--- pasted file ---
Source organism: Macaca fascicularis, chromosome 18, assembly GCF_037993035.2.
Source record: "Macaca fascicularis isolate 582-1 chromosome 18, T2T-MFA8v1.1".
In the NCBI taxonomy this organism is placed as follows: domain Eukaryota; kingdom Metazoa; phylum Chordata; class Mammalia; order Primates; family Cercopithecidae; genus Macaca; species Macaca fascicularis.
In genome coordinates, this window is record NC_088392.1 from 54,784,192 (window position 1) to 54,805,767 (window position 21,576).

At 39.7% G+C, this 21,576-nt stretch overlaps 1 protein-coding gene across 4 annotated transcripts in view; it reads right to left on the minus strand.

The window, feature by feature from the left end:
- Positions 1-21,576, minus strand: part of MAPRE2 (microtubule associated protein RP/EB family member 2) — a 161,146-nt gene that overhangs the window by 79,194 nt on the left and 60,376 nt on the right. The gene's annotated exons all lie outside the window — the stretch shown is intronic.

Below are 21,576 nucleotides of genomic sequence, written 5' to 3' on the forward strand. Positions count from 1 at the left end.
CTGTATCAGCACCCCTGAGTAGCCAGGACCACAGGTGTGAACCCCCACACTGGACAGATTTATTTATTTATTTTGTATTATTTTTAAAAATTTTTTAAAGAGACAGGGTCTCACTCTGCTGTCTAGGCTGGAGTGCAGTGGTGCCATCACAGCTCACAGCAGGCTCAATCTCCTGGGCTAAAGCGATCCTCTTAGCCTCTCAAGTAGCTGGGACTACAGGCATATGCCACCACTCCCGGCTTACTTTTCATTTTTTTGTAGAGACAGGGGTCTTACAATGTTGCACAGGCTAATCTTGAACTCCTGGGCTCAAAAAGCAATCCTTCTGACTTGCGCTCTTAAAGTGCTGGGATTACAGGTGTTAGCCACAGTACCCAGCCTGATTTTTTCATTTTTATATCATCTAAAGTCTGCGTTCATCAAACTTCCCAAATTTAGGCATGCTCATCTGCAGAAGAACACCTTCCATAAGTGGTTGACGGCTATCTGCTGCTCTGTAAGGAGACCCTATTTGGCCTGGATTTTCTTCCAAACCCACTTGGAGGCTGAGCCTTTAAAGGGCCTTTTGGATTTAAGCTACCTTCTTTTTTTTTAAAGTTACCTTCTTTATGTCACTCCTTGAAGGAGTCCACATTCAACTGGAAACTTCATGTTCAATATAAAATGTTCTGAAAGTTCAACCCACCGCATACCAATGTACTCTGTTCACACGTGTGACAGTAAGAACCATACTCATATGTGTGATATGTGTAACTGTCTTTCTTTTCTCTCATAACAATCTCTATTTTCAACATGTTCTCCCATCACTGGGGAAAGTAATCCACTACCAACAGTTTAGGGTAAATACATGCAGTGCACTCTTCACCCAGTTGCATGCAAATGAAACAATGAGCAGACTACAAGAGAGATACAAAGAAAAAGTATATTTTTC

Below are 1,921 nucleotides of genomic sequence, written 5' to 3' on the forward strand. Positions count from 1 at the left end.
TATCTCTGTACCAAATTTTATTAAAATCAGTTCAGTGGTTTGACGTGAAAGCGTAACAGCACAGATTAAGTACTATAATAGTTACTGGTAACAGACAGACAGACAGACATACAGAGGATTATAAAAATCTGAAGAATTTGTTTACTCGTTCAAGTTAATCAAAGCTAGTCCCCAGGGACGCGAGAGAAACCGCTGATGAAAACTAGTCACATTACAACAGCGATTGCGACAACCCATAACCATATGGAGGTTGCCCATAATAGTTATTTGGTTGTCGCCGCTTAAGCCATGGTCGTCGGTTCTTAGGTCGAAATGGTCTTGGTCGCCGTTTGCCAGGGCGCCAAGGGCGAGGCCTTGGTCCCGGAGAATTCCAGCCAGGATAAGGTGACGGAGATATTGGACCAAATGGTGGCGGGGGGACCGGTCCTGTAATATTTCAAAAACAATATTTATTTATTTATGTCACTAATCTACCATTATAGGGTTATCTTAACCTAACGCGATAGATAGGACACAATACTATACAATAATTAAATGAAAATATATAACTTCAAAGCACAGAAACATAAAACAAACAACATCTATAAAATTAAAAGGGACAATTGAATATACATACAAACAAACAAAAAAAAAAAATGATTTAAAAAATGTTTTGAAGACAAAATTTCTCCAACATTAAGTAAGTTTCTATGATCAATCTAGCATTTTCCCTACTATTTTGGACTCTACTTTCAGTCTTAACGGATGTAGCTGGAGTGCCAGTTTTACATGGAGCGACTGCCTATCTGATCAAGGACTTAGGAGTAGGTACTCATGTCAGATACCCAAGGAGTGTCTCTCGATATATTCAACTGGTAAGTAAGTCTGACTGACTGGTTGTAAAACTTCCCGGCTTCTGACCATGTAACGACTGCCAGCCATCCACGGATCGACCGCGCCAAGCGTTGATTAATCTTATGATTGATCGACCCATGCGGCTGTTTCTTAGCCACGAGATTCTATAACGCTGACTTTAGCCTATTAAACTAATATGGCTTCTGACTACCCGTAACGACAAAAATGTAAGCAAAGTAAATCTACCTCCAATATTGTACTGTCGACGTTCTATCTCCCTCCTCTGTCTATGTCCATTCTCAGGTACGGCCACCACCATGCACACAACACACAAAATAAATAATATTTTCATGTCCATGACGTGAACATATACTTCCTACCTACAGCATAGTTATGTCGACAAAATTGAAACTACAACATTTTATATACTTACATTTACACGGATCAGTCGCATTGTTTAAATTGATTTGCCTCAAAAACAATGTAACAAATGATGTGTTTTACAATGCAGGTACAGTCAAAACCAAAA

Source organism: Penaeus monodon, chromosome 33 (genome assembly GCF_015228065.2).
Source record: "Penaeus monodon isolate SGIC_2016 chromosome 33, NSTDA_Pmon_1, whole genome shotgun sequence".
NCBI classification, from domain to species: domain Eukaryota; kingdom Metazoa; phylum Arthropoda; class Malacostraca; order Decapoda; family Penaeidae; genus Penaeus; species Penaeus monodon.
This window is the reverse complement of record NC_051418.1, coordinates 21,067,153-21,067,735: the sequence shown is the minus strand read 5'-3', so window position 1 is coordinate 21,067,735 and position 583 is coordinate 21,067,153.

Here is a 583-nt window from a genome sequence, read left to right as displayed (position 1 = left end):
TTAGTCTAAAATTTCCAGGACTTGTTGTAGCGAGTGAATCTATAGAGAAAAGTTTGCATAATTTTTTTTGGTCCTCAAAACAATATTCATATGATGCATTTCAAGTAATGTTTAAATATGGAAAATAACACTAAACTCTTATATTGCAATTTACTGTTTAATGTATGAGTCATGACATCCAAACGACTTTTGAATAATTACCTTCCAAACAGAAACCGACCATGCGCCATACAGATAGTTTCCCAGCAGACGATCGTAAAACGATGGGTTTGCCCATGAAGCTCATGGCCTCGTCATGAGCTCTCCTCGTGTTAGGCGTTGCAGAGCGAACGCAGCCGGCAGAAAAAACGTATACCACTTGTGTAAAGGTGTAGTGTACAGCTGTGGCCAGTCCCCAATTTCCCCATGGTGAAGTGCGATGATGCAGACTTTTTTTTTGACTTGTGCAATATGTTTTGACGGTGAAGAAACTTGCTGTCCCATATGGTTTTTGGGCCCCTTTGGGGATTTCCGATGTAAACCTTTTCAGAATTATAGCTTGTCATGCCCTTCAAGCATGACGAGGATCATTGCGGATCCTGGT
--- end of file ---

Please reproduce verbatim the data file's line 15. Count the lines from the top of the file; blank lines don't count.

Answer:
This window is the reverse complement of record NC_051418.1, coordinates 21,067,153-21,067,735: the sequence shown is the minus strand read 5'-3', so window position 1 is coordinate 21,067,735 and position 583 is coordinate 21,067,153.